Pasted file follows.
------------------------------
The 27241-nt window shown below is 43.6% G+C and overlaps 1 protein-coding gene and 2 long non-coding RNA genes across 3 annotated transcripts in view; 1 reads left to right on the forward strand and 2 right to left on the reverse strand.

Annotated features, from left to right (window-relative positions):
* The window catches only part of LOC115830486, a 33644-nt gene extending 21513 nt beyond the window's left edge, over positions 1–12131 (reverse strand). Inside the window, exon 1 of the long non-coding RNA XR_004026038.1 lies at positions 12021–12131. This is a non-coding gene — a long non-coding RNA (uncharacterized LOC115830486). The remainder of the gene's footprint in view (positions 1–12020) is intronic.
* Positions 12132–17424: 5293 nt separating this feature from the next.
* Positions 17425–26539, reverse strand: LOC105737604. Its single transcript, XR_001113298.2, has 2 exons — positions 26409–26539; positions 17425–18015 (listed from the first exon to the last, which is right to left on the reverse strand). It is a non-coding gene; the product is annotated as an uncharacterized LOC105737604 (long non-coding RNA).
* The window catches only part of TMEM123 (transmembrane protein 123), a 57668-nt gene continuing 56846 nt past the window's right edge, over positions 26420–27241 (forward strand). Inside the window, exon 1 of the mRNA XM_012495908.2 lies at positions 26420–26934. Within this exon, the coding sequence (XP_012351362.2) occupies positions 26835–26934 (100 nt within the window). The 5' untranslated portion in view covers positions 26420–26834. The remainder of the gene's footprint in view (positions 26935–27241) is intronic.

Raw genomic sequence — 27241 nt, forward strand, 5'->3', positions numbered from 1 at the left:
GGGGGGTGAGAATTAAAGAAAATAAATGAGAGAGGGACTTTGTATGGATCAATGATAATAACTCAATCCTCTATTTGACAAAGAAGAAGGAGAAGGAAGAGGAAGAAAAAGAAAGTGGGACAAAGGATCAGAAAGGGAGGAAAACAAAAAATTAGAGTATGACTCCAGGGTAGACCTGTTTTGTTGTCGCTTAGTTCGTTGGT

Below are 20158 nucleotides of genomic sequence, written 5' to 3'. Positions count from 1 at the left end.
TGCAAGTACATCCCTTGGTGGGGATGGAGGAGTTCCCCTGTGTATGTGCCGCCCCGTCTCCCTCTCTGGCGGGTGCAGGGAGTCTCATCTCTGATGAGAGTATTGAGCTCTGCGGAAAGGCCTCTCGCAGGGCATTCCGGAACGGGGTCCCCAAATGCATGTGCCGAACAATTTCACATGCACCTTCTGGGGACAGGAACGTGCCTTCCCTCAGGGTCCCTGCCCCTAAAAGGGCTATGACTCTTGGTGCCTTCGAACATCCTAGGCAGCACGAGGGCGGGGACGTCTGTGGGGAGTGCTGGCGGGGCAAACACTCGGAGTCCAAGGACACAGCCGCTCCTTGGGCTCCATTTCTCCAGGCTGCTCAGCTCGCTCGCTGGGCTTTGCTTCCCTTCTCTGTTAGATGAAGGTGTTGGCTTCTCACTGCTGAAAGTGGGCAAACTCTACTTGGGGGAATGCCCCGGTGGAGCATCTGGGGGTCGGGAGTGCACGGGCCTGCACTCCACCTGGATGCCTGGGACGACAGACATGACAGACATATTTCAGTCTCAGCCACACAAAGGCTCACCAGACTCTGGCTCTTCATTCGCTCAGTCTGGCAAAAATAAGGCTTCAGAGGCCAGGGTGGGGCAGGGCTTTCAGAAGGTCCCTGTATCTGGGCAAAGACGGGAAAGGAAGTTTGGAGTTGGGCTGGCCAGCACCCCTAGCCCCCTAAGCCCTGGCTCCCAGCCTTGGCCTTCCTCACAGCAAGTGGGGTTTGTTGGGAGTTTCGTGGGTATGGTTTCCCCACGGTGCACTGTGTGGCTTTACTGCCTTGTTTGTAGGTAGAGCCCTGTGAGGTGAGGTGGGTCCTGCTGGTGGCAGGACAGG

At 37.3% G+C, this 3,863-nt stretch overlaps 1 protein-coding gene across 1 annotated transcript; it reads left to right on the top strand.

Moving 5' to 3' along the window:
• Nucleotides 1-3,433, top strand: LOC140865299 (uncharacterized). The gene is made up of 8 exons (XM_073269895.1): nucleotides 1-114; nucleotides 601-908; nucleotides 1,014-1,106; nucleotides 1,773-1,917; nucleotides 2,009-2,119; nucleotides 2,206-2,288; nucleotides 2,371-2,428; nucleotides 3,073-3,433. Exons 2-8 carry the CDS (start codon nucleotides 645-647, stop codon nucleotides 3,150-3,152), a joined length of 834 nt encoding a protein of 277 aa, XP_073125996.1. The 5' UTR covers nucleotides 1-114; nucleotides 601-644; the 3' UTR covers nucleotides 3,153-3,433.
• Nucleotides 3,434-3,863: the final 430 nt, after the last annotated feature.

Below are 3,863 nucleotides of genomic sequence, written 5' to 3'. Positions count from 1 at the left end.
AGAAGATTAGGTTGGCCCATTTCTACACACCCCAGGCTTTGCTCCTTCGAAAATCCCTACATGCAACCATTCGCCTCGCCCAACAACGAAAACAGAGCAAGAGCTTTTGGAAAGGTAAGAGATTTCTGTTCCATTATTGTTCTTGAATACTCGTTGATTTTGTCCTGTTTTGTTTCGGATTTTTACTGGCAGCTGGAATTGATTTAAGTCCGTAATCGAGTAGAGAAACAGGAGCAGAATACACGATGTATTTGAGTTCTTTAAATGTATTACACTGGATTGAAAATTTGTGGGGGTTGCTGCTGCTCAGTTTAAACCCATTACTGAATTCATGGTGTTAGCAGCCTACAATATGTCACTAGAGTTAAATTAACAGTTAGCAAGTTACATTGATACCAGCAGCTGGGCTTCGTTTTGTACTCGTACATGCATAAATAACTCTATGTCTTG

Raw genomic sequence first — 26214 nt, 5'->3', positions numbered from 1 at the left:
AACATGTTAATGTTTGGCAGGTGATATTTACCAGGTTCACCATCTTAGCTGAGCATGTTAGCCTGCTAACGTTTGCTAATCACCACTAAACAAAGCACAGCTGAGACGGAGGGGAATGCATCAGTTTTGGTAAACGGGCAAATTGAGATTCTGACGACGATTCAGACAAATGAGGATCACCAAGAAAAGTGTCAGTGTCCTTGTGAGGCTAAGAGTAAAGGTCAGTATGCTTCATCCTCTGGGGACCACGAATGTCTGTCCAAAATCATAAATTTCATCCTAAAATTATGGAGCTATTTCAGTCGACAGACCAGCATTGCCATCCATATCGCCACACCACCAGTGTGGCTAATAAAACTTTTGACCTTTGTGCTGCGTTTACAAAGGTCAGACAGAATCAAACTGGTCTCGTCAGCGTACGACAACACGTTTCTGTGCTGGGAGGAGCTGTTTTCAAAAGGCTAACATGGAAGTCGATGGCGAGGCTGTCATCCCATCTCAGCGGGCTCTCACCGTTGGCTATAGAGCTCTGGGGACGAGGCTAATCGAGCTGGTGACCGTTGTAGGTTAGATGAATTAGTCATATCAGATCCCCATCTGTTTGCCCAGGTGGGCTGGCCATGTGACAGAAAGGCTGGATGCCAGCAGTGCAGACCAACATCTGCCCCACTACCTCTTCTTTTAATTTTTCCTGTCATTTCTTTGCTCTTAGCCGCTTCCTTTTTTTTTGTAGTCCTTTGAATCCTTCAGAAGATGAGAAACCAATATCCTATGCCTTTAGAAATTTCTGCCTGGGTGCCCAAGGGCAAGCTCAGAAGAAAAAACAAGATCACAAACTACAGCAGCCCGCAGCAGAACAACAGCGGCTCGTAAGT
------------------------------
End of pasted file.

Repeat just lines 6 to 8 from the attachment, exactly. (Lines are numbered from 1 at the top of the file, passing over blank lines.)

* The window catches only part of TMEM123 (transmembrane protein 123), a 57668-nt gene continuing 56846 nt past the window's right edge, over positions 26420–27241 (forward strand). Inside the window, exon 1 of the mRNA XM_012495908.2 lies at positions 26420–26934. Within this exon, the coding sequence (XP_012351362.2) occupies positions 26835–26934 (100 nt within the window). The 5' untranslated portion in view covers positions 26420–26834. The remainder of the gene's footprint in view (positions 26935–27241) is intronic.

Raw genomic sequence — 27241 nt, forward strand, 5'->3', positions numbered from 1 at the left:
GGGGGGTGAGAATTAAAGAAAATAAATGAGAGAGGGACTTTGTATGGATCAATGATAATAACTCAATCCTCTATTTGACAAAGAAGAAGGAGAAGGAAGAGGAAGAAAAAGAAAGTGGGACAAAGGATCAGAAAGGGAGGAAAACAAAAAATTAGAGTATGACTCCAGGGTAGACCTGTTTTGTTGTCGCTTAGTTCGTTGGT